Staff Spotlight: Ross Williams
What's your main instrument & why?
My main instrument is the guitar. I have been scouring the internet for new music since I was in middle school and I asked my mom for a bass. She got me guitar lessons instead!
What's your musical origin story? What lit the spark for you?
My dad playing records and singing and dancing to the music with me as a child. He had me learn the lyrics to songs so we could sing the songs together. I loved that and really only wanted to do more with music since then.
We had a piano in our basement around that time and I just wrote my own music for fun. Eventually, I started playing guitar and saw how young most of the famous guitar heroes were, and that empowered me to have the confidence I could do it myself too.
Can you share a good gig story?
My last gig before the pandemic was a TED talk. I got a job playing acoustic guitar supporting a pop vocalist, and she got the talk in support of her latest record. It was the first time I had been flown out to play a gig, as the talk was in Nevada. I got to stay in a really nice hotel, meet a lot of great people, and I got to hang with the head of her record label all weekend too. We nailed the talk and I'm really proud of our work together!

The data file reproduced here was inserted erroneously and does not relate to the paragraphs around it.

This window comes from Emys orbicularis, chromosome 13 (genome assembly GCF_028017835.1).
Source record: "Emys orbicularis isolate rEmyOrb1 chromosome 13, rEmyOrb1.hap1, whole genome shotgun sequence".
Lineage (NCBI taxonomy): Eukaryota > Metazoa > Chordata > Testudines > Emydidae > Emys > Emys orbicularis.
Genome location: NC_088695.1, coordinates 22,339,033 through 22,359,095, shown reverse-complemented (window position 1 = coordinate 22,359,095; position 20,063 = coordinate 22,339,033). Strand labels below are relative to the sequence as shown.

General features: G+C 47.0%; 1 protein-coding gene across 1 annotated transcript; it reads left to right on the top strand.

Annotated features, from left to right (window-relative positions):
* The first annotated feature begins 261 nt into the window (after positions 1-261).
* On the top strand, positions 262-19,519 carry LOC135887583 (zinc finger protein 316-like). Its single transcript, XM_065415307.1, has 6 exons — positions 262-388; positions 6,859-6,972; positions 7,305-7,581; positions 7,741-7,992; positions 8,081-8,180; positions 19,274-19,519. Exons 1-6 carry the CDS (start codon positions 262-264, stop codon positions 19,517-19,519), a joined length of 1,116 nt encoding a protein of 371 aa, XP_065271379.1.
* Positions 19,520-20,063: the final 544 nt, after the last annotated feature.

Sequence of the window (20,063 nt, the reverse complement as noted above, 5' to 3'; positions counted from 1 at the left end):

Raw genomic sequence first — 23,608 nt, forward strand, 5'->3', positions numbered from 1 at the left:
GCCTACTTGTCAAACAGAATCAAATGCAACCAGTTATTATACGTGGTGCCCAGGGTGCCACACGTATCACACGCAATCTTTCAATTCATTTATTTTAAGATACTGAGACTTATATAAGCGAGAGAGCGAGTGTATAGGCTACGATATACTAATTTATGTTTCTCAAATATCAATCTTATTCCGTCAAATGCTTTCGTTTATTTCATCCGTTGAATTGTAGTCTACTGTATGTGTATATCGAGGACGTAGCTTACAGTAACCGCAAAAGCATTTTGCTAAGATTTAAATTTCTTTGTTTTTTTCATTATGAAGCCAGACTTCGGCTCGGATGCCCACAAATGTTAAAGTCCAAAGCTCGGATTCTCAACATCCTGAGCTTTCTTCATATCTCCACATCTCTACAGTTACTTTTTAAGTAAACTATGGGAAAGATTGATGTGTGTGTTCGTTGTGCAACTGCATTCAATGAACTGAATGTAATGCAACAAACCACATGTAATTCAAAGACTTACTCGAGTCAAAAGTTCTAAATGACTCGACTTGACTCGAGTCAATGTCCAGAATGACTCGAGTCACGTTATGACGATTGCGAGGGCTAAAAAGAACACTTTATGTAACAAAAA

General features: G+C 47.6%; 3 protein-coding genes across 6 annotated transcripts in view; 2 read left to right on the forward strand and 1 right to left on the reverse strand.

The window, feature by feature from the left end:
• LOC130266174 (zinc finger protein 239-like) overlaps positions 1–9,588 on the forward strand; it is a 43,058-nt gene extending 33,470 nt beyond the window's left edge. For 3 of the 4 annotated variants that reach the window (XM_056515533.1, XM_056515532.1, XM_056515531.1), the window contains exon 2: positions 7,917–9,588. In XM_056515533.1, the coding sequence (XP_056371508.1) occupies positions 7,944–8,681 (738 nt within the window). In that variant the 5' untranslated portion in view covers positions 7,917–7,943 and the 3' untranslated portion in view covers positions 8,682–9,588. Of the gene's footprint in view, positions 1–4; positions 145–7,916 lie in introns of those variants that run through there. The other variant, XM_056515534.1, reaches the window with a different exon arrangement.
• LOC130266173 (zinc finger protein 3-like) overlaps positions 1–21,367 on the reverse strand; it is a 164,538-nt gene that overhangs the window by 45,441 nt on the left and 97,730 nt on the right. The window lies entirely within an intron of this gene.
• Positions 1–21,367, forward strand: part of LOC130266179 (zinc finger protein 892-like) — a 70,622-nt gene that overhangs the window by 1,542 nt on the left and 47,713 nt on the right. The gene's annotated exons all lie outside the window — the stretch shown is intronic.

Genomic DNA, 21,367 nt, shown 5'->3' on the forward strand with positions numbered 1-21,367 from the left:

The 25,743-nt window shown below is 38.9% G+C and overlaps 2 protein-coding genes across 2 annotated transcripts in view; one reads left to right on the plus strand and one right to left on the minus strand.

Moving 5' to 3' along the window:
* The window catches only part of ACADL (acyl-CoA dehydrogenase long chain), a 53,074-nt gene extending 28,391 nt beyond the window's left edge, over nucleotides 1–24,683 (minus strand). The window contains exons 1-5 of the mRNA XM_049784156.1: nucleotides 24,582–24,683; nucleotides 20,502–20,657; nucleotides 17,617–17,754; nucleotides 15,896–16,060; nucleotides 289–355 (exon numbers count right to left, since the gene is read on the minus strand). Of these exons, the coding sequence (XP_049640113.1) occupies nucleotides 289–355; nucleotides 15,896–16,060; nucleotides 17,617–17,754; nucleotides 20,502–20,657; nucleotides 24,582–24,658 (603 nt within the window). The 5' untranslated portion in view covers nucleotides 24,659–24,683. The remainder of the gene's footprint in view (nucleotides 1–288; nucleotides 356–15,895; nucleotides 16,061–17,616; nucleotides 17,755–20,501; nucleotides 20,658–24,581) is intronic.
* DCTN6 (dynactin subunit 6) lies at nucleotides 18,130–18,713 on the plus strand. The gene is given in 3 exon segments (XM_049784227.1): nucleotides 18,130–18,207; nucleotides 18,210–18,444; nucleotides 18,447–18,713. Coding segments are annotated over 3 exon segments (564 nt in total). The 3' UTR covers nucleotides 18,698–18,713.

What drew you to the Music House team?
My friend & great musician Joel Stratton referred me and in the interviewing process, it was super clear we shared the same values. I think Music House is doing all the right things: supporting developing musicians with a safe community, providing mentorship, and acting as role models for young people.
Tell us about your practice routine and share some practice tips.
I write music every day and think about music constantly. Not really from a technical or theory standpoint though, although those are supplemental to the creative process. I think of playing guitar as a search to unlock emotions or new ways of thinking.
I'm always trying out things that force me to improvise or re-evaluate my relationship with the guitar. No pattern playing, no same old licks!
What I would tell someone still working on their technique and theory:
- If you really want to be a musician, you must practice every day
- Make joy and curiosity the center of your practice
- Use a stopwatch to collect data on how quickly you learn things
- Consistency creates inspiration
- Finishing songs and concepts is more important than knowing everything
- Be a master of your thing
Anything else you would like to add?
Regarding gear: Almost all the time what you need are not new tools. You need to find the excitement and discipline to build something to its completion.